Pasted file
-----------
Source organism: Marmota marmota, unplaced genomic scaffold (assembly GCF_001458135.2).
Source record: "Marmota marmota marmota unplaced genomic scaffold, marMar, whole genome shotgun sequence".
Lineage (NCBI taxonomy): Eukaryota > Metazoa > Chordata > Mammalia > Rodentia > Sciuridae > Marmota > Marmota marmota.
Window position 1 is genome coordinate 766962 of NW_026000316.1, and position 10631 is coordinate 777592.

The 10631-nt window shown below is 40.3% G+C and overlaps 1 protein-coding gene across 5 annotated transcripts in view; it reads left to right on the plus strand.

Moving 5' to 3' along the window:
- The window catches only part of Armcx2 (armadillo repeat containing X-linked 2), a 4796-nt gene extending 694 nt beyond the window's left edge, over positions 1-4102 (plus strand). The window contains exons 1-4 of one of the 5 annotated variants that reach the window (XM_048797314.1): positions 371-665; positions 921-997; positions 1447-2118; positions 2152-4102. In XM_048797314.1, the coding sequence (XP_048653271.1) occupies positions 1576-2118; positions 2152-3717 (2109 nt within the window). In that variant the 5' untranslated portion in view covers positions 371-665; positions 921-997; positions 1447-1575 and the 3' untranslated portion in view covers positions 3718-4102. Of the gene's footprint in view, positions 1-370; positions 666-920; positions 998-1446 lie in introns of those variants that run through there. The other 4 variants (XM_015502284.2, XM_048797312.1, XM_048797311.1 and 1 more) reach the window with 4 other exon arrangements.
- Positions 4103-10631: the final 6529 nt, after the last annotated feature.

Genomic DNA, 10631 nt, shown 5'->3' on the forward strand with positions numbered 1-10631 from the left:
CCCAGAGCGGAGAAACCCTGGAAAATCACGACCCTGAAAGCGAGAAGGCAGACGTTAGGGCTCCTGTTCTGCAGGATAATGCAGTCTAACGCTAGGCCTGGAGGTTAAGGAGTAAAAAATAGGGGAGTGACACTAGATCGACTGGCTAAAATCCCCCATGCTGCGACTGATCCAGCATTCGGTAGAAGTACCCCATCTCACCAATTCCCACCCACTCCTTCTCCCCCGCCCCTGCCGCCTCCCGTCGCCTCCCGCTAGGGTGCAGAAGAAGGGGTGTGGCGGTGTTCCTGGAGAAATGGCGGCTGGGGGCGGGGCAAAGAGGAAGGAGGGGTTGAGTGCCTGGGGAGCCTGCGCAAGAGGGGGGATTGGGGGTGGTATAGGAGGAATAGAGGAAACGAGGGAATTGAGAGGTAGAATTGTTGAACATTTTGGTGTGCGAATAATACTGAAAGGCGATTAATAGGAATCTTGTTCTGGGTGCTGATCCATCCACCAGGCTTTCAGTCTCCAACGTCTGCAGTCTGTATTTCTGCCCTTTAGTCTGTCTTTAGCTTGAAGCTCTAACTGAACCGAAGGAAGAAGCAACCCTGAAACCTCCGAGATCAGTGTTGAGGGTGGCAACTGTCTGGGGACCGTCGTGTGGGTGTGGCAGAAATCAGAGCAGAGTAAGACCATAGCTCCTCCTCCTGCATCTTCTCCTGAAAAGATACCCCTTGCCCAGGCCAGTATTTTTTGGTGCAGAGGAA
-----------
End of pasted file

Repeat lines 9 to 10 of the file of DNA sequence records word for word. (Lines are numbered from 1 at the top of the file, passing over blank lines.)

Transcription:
Genomic DNA, 10631 nt, shown 5'->3' on the forward strand with positions numbered 1-10631 from the left:
CCCAGAGCGGAGAAACCCTGGAAAATCACGACCCTGAAAGCGAGAAGGCAGACGTTAGGGCTCCTGTTCTGCAGGATAATGCAGTCTAACGCTAGGCCTGGAGGTTAAGGAGTAAAAAATAGGGGAGTGACACTAGATCGACTGGCTAAAATCCCCCATGCTGCGACTGATCCAGCATTCGGTAGAAGTACCCCATCTCACCAATTCCCACCCACTCCTTCTCCCCCGCCCCTGCCGCCTCCCGTCGCCTCCCGCTAGGGTGCAGAAGAAGGGGTGTGGCGGTGTTCCTGGAGAAATGGCGGCTGGGGGCGGGGCAAAGAGGAAGGAGGGGTTGAGTGCCTGGGGAGCCTGCGCAAGAGGGGGGATTGGGGGTGGTATAGGAGGAATAGAGGAAACGAGGGAATTGAGAGGTAGAATTGTTGAACATTTTGGTGTGCGAATAATACTGAAAGGCGATTAATAGGAATCTTGTTCTGGGTGCTGATCCATCCACCAGGCTTTCAGTCTCCAACGTCTGCAGTCTGTATTTCTGCCCTTTAGTCTGTCTTTAGCTTGAAGCTCTAACTGAACCGAAGGAAGAAGCAACCCTGAAACCTCCGAGATCAGTGTTGAGGGTGGCAACTGTCTGGGGACCGTCGTGTGGGTGTGGCAGAAATCAGAGCAGAGTAAGACCATAGCTCCTCCTCCTGCATCTTCTCCTGAAAAGATACCCCTTGCCCAGGCCAGTATTTTTTGGTGCAGAGGAA